It stood in the middle of a pile of self-unwrapping packaging. It wasn’t anything like the picture. The ad had shown a sleek, shiny humanoid robot, just like on TV. This thing was stubby and awkward. The upper unit almost suggested a human head; from there down it gave up the pretense. The body was a fat moulded plastic cylinder, sitting low to the ground on knobby rubber rollers.
"My name’s Davey."
"Davey." The robot shuddered, and one of its manipulators fell off. It picked up the part and rolled to a corner to reattach it.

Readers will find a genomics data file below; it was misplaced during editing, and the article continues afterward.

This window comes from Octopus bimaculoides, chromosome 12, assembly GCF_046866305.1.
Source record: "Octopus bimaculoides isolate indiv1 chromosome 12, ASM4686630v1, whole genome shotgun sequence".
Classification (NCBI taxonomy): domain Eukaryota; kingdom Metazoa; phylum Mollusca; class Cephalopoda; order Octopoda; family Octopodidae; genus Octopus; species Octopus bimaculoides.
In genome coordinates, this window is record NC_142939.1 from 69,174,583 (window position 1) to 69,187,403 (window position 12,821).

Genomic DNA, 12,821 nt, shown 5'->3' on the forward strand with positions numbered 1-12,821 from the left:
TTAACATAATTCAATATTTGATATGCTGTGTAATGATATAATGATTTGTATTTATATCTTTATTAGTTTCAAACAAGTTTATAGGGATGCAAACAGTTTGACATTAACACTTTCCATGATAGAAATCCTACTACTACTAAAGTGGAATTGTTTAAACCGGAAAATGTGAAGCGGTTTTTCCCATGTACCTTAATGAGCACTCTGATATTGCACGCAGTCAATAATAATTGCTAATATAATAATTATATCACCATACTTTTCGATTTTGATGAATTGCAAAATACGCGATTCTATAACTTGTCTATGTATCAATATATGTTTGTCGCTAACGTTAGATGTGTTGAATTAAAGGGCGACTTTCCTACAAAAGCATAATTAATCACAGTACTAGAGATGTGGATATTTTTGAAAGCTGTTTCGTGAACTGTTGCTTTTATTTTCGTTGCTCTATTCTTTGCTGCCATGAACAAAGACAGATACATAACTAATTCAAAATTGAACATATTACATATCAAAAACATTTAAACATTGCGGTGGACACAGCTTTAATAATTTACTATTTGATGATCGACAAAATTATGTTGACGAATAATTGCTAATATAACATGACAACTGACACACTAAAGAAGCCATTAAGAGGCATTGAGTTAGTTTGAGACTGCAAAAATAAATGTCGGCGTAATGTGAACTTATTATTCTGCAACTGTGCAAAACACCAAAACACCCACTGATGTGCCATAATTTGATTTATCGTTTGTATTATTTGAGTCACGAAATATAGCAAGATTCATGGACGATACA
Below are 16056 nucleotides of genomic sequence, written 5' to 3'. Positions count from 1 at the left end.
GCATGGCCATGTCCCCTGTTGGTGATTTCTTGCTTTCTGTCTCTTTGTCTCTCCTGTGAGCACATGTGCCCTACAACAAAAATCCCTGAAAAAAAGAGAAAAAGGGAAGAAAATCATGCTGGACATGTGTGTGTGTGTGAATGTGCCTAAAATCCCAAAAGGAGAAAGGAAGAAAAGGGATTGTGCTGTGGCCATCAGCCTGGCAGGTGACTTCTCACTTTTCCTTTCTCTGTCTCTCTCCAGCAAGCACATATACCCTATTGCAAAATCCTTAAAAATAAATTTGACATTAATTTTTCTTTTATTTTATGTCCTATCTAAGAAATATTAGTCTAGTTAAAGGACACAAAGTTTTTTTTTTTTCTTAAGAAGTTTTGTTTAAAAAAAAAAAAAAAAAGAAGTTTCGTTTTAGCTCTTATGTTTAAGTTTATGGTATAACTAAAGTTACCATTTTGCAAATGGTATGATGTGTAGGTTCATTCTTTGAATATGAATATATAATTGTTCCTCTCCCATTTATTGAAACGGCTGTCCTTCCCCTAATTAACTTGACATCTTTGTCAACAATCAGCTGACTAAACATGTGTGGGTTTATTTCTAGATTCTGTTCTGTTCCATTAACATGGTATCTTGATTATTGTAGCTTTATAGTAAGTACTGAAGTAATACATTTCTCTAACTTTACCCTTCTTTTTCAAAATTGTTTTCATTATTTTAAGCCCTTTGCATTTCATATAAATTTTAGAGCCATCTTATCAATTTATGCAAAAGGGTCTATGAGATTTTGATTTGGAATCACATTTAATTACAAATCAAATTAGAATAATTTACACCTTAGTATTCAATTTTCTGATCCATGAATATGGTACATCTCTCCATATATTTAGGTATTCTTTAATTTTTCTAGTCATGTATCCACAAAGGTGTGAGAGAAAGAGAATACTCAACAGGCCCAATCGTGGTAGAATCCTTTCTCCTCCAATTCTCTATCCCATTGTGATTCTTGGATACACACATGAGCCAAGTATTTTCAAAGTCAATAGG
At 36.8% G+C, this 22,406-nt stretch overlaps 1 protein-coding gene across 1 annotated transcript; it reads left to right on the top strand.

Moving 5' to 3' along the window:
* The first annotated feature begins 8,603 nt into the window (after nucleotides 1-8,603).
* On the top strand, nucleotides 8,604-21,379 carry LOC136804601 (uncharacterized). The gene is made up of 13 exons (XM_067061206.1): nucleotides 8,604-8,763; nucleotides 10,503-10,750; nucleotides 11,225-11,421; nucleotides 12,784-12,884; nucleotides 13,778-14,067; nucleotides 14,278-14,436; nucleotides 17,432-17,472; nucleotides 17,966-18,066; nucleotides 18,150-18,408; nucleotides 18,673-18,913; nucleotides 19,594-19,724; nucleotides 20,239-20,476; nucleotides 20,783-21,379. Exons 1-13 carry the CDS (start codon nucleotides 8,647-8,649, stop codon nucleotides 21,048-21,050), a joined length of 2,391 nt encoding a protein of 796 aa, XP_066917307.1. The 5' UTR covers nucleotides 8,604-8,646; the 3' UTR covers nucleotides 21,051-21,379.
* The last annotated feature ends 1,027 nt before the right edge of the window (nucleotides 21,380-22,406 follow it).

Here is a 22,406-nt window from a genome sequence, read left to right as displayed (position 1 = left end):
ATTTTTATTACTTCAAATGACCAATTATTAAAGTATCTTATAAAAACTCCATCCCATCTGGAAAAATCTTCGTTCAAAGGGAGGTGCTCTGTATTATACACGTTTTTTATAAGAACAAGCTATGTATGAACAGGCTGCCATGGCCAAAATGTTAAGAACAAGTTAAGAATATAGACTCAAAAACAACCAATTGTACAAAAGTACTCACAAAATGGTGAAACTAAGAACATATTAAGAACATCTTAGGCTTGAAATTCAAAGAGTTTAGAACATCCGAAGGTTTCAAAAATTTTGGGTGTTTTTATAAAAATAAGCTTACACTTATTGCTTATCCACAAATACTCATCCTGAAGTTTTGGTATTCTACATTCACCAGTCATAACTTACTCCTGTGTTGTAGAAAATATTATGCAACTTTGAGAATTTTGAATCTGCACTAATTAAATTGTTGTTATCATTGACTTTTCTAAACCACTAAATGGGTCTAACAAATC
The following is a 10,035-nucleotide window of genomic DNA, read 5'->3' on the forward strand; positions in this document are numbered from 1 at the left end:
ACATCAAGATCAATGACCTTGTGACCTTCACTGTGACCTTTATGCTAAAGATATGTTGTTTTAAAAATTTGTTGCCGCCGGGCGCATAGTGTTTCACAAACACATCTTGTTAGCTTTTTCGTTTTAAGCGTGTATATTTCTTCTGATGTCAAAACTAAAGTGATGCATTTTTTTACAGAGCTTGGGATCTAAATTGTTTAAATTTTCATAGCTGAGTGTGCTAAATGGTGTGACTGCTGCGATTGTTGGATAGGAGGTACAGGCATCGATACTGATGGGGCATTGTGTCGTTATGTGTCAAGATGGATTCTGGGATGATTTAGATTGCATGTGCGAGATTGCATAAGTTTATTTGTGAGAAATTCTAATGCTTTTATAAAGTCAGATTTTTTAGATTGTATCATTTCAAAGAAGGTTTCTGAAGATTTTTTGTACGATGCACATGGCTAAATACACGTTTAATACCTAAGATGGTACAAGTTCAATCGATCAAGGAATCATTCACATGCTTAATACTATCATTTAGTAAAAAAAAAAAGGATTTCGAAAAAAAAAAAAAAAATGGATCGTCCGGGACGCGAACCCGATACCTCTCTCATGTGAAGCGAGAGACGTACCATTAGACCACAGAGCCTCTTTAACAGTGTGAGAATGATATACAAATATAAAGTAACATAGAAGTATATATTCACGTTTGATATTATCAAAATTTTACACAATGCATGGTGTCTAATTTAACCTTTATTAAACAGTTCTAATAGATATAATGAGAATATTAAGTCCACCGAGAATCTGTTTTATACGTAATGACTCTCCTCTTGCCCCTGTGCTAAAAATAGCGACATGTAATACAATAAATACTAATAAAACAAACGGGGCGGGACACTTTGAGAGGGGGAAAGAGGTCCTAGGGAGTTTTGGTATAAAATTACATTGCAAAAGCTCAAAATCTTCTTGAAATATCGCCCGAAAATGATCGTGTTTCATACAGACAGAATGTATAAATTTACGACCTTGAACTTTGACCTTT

My heart sank. For six to eight weeks, I’d imagined how happy Mom would be. She’d been so tired since Dad left, what with pulling double shifts at the plant, and taking care of me. I thought maybe a household robot would make her life a little easier.
Not this dud. This would just get me chewed out for wasting money ordering junk from the backs of comic books. By now tears were rolling down my cheeks.
"Tissue?" The robot had fixed its arm, and held out a kleenex.
"Thanks," I said.
The arm fell off again as I took the tissue.